Language changes planned for South Africa’s universities

Higher Education Minister Blade Nzimande has published a new language policy framework for public higher education institutions in South Africa.

In an explanatory summary, Nzimande said that the purpose of the policy is to provide a framework for the development and strengthening of indigenous languages as languages of ‘scholarship, teaching and learning and communication’ at South African public higher education institutions – in particular universities.

“The policy provides guidelines for the development, implementation, monitoring and evaluation of institutional language policies and contributes to transformation in higher education with specific reference to universities through enhancing the status and roles of previously marginalised South African languages to foster institutional inclusivity as well as social cohesion,” he said.

The framework states that language continues to be a barrier to access and success for many students at South African higher education institutions.

Despite their status as official languages, indigenous languages have in the past and at present, structurally not been afforded the official space to function as academic and scientific languages.

The persistent underdevelopment and undervaluing of indigenous languages should not be allowed if universities are to meet the diverse linguistic needs of their student population, the Department of Higher Education said.

The document requires universities to demonstrate in their language plans, the investment they have made or will make in the development of official languages into languages of teaching and learning, scholarship and research.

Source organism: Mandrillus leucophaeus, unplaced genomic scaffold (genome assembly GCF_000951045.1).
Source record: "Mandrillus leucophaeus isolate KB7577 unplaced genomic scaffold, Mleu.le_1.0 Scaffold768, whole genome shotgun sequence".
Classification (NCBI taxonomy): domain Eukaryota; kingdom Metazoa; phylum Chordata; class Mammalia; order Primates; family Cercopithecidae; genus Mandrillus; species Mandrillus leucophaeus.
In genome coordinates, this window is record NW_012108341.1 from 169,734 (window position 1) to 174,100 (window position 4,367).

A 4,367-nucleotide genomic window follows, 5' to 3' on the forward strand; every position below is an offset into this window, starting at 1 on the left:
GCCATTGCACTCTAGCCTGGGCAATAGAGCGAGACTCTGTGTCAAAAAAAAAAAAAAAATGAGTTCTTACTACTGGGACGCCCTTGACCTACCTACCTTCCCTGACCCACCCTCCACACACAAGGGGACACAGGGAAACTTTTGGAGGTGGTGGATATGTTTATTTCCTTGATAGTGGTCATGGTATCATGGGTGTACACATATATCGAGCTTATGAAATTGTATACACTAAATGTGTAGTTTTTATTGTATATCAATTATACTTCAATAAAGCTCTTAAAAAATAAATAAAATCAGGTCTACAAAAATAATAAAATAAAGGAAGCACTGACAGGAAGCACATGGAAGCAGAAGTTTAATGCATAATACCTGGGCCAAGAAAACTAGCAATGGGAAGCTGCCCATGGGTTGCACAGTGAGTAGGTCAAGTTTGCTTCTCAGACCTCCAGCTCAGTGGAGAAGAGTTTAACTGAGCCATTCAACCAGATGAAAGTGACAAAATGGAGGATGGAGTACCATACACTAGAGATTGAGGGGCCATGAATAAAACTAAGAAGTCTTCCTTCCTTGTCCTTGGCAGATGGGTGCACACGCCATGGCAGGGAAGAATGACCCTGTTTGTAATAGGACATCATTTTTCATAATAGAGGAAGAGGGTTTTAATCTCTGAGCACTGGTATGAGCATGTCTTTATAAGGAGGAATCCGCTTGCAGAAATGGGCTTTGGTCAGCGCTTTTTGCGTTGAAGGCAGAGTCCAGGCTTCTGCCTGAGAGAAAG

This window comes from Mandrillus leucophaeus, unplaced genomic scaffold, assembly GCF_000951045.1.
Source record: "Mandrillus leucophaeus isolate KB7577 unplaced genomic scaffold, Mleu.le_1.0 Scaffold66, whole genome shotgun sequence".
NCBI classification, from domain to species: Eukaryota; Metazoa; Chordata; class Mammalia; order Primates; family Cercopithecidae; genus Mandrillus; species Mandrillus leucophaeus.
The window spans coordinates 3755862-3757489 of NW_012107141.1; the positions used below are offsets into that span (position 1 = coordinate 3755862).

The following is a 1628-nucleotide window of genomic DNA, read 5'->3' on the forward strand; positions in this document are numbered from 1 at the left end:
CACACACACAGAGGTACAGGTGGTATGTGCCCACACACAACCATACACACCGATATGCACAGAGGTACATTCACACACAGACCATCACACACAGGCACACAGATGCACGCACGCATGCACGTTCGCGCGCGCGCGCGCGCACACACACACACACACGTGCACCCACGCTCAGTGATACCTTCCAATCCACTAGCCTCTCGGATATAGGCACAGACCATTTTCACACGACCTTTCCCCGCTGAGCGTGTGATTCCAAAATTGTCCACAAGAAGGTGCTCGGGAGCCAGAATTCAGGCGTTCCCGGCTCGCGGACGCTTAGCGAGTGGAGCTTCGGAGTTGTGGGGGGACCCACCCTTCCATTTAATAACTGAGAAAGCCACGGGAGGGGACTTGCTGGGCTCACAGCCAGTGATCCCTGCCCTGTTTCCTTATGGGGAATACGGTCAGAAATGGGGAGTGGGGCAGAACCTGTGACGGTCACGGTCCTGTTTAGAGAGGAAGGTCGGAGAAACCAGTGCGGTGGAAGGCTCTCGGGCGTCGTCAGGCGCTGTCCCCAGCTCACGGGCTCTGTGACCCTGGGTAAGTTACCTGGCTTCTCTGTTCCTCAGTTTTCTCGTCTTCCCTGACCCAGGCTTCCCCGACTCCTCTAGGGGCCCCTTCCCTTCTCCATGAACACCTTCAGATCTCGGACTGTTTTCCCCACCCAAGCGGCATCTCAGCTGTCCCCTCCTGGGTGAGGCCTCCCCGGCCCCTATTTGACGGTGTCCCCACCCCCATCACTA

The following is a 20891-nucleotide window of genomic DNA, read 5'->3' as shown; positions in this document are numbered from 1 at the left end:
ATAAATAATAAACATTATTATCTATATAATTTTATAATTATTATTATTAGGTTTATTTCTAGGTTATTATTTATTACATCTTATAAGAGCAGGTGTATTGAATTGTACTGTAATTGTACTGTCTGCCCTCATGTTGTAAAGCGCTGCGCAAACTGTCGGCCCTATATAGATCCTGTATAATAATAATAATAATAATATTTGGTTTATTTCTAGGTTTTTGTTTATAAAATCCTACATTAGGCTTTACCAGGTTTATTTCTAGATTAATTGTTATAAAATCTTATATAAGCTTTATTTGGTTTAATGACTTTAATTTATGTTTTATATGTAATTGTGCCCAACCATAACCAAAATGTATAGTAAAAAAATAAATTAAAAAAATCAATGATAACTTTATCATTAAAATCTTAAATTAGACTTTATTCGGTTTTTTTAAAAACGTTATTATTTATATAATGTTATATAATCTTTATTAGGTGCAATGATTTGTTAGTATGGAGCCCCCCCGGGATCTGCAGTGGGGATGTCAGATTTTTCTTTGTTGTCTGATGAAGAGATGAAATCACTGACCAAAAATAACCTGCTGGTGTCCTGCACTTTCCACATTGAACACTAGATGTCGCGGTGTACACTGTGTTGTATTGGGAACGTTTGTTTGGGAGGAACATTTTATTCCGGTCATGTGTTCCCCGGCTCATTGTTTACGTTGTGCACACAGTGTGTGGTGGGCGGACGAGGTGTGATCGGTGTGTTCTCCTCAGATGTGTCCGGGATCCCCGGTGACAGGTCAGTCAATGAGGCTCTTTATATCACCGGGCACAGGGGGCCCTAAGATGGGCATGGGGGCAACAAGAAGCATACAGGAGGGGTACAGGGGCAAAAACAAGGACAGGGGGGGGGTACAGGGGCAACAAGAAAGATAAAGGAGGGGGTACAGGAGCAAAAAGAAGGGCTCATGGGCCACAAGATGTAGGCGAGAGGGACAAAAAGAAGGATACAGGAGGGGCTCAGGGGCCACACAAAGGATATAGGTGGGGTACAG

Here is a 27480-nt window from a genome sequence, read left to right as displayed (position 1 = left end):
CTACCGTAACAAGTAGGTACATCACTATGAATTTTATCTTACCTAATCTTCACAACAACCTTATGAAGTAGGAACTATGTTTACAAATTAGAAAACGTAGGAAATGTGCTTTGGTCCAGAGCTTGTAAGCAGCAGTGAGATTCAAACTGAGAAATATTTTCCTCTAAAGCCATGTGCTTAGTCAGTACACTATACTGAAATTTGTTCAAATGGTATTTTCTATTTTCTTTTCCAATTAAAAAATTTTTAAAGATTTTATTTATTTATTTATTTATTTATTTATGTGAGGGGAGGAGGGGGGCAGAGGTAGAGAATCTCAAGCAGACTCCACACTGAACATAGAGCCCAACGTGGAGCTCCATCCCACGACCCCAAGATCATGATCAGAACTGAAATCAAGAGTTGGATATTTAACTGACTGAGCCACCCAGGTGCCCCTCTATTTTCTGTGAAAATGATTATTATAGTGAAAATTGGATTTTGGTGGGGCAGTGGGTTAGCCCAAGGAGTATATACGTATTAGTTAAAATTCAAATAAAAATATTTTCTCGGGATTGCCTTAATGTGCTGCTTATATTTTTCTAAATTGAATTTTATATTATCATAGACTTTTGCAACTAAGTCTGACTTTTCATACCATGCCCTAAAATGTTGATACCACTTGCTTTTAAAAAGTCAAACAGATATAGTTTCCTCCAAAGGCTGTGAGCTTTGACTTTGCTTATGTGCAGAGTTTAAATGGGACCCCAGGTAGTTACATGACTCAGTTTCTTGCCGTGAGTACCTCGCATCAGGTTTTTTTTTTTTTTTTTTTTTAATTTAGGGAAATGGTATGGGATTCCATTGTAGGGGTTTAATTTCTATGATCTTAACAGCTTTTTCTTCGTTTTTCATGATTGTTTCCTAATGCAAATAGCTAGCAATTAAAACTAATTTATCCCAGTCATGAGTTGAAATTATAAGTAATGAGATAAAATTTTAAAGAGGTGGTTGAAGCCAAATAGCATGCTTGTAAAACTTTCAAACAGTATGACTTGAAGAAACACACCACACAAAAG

This is in addition to the Language of Learning and Teaching (LOTL) which is typically English at the country’s top universities.

The plans must also reflect on ways and mechanisms to strengthen African Language Departments. “Continuous research must be undertaken by the institutions, to explore and document strategies for intellectualising indigenous languages for use in higher education,” the department said.

Other proposed changes include:

  • Institutions must develop or revise their language policies and plans to accord greater importance to indigenous African languages for purposes of teaching and learning, scholarship, communication and administrative use;
  • Necessary support must be provided to students for whom English is not their first language or mother tongue, in order to ensure academic success;
  • Where demonstrable competencies have been established in one or more languages other than English, such competencies and initiatives should not be impeded, but rather, nurtured and encouraged as long as they do not serve as barriers of access to speakers of other languages;
  • All official internal institutional communication must be conveyed in at least two official languages other than English, as a way of cultivating a culture of multilingualism;
  • Institutions must consider all possible options to accentuate the use of indigenous African languages in official communication and ceremonies.

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Language changes planned for South Africa’s universities